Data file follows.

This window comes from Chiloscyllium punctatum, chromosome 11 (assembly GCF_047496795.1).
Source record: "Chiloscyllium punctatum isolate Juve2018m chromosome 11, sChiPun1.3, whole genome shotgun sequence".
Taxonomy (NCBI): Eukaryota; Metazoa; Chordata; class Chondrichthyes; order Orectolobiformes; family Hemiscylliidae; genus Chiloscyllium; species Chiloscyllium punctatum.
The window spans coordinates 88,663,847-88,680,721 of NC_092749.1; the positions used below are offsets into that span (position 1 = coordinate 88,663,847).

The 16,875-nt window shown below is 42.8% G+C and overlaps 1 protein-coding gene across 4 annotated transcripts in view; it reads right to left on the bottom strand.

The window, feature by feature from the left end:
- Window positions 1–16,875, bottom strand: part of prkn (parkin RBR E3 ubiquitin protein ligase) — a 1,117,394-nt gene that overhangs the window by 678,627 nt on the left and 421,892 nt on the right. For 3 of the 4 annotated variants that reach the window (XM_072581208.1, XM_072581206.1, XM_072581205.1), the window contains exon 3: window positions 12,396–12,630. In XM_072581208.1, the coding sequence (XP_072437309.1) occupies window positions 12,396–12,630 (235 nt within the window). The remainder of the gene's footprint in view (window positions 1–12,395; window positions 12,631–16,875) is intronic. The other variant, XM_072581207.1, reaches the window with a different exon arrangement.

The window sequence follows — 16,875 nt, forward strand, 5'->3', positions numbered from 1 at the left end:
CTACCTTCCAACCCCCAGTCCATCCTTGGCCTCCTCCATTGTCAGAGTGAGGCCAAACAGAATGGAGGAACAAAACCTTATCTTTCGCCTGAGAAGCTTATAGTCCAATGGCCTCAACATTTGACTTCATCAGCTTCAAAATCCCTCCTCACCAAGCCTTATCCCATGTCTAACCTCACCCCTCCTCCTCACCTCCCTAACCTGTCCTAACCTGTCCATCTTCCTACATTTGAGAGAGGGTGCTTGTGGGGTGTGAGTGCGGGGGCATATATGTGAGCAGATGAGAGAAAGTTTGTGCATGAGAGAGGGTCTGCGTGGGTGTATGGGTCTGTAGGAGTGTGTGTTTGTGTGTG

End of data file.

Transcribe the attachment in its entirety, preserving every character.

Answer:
This window comes from Chiloscyllium punctatum, chromosome 11 (assembly GCF_047496795.1).
Source record: "Chiloscyllium punctatum isolate Juve2018m chromosome 11, sChiPun1.3, whole genome shotgun sequence".
Taxonomy (NCBI): Eukaryota; Metazoa; Chordata; class Chondrichthyes; order Orectolobiformes; family Hemiscylliidae; genus Chiloscyllium; species Chiloscyllium punctatum.
The window spans coordinates 88,663,847-88,680,721 of NC_092749.1; the positions used below are offsets into that span (position 1 = coordinate 88,663,847).

The 16,875-nt window shown below is 42.8% G+C and overlaps 1 protein-coding gene across 4 annotated transcripts in view; it reads right to left on the bottom strand.

The window, feature by feature from the left end:
- Window positions 1–16,875, bottom strand: part of prkn (parkin RBR E3 ubiquitin protein ligase) — a 1,117,394-nt gene that overhangs the window by 678,627 nt on the left and 421,892 nt on the right. For 3 of the 4 annotated variants that reach the window (XM_072581208.1, XM_072581206.1, XM_072581205.1), the window contains exon 3: window positions 12,396–12,630. In XM_072581208.1, the coding sequence (XP_072437309.1) occupies window positions 12,396–12,630 (235 nt within the window). The remainder of the gene's footprint in view (window positions 1–12,395; window positions 12,631–16,875) is intronic. The other variant, XM_072581207.1, reaches the window with a different exon arrangement.

The window sequence follows — 16,875 nt, forward strand, 5'->3', positions numbered from 1 at the left end:
CTACCTTCCAACCCCCAGTCCATCCTTGGCCTCCTCCATTGTCAGAGTGAGGCCAAACAGAATGGAGGAACAAAACCTTATCTTTCGCCTGAGAAGCTTATAGTCCAATGGCCTCAACATTTGACTTCATCAGCTTCAAAATCCCTCCTCACCAAGCCTTATCCCATGTCTAACCTCACCCCTCCTCCTCACCTCCCTAACCTGTCCTAACCTGTCCATCTTCCTACATTTGAGAGAGGGTGCTTGTGGGGTGTGAGTGCGGGGGCATATATGTGAGCAGATGAGAGAAAGTTTGTGCATGAGAGAGGGTCTGCGTGGGTGTATGGGTCTGTAGGAGTGTGTGTTTGTGTGTG